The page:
Directed by John Balazs.
Starring Matt Theo, Hayley Beveridge, Richard Norton, Tottie Goldsmith, Natasha Maymon, Tony Kotsopoulos, Jasper Bagg and Nic Stevens.
A couple deal with the trauma of a botched home invasion, while police struggle to try to unravel the mystery behind the attack.
The last decade has seen a renaissance for gritty Australian cinema. Whether it’s Justin Kurzel’s horrifying Snowtown or the historical bleakness of Jennifer Kent’s The Nightingale, the land Down Under has been delivering darkness aplenty. John Balazs is the latest filmmaker to step into this realm with Melbourne-set epic Rage, which combines the DNA of a revenge thriller with that of a police procedural. Sadly, it rather gets lost amid its own narrative sludge.
Things start disarmingly quietly, with an enigmatic prologue giving way to mundane but wry scenes of married couple Noah (Matt Theo) and Maddie (Hayley Beveridge) arguing about how to squeeze a tube of toothpaste. Soon, though, Noah is having illicit sex with colleague Sophia (Natasha Maymon) and spurns a dinner invite from Maddie, who is venting over a bottle of wine to sister Rebecca (Nic Stevens). A pair of thugs enter their home, murdering Rebecca and raping Maddie before Noah arrives home and kills one of the assailants. A month later, a seriously injured Noah wakes up in hospital and is baffled that Detective John Bennett (Richard Norton) has not yet found the remaining perpetrator.
Rage is a sprawling, bloated beast that extends over two and a half hours, enormously outstaying its welcome in the process. Initially, though, signs are good. The character relationships are nicely sketched and the home invasion itself is tense, unflinching and ultimately very brutal. In short, it’s exactly what you’d expect from the New Aussie Extremity movement. However, what follows quickly runs out of steam and fizzles to nothing. Norton’s detective is a nothing character, tasked largely with dolloping out pages of exposition without so much as a flicker of emotional depth.
As for the central couple, it’s a game of two halves. Beveridge is fantastic as a woman left almost mute by her trauma, unable to speak to either her parents, Noah or her therapist about what happened. In a mostly non-verbal performance, she conveys the horror of what she has experienced as well as her eventual determination to piece her life back together. The same can’t be said for Theo, who’s often wooden and is never believable as a stricken man on a desperate hunt for revenge. He’s hamstrung by Michael J. Kospiah’s overly convoluted script, but he can’t transform what he’s given into something which hits an emotional nerve.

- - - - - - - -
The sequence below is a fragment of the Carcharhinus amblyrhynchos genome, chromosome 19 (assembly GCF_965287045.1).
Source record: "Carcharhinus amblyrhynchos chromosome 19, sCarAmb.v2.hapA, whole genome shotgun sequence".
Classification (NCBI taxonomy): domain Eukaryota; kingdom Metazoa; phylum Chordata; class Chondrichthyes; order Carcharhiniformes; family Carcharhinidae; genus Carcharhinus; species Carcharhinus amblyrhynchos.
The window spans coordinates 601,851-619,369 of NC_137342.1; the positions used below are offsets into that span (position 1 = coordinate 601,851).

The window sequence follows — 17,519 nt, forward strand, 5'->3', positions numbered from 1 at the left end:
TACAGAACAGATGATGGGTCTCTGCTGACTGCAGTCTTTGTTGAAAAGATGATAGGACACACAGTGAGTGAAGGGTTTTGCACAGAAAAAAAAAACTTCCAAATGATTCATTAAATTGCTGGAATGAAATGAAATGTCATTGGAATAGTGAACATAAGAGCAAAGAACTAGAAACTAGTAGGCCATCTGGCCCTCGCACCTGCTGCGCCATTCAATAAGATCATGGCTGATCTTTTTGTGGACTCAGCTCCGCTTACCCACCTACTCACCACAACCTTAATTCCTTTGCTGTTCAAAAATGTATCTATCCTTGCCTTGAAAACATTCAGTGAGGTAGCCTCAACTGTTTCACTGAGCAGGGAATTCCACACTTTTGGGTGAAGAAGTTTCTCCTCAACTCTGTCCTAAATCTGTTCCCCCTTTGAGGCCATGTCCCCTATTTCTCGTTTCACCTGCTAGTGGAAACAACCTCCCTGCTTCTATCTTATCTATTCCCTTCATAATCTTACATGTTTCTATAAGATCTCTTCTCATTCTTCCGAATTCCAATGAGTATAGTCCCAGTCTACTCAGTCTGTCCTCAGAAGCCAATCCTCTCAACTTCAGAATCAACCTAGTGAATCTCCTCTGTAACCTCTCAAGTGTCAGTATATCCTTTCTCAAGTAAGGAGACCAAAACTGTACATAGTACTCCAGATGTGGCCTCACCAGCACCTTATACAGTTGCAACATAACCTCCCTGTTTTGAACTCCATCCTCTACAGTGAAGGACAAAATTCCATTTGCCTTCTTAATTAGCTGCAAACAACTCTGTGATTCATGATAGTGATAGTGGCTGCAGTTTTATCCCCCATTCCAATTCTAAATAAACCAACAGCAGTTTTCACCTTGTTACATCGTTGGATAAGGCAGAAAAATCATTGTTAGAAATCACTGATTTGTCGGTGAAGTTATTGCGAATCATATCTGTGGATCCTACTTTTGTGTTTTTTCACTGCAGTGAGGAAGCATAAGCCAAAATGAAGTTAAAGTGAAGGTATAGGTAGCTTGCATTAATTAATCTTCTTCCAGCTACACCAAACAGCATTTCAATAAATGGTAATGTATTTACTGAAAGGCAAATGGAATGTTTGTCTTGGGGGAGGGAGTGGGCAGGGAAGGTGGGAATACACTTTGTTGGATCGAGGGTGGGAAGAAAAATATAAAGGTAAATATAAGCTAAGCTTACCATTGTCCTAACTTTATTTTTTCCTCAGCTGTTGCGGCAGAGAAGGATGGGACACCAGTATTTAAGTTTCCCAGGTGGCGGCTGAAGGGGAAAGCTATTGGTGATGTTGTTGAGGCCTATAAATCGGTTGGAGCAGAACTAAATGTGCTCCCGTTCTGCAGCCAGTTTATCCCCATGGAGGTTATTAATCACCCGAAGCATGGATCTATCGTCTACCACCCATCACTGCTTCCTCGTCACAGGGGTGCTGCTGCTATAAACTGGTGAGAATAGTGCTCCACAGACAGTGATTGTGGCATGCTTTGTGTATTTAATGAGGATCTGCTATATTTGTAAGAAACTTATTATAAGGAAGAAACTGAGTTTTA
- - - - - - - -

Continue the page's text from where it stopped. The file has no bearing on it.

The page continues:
Visually, the movie looks grey and insipid, with Kai Chen Lim’s score laughably overwrought at times – particularly in the way its quasi-operatic excesses overwhelm the climactic scene. It’s another example of the film’s over-abundance of furniture, packing in so much stuff and so much narrative bloat that the watchable zip of its first half entirely ebbs away as it tosses in more and more mystery elements, few of which come to anything by the time the credits finally do roll.
Ultimately, Rage is an exhausting film, boasting a prestige sheen which undermines the potential grit of its morally murky storytelling. Rather than say anything about the nature of its titular concept, or the vengeful bloodshed it has the potential to inspire, the movie instead meanders through genre clichés and down tedious blind alleys in search of the compelling feel of a twisty binge-watch miniseries. Needless to say, it lacks the momentum or the narrative robustness to stand up to those ambitions. In the end, it’s grey, overlong and considerably more boring than it is bewitching.
Flickering Myth Rating – Film: ★ ★ / Movie: ★ ★
Tom Beasley is a freelance film journalist and wrestling fan. Follow him on Twitter via @TomJBeasley for movie opinions, wrestling stuff and puns.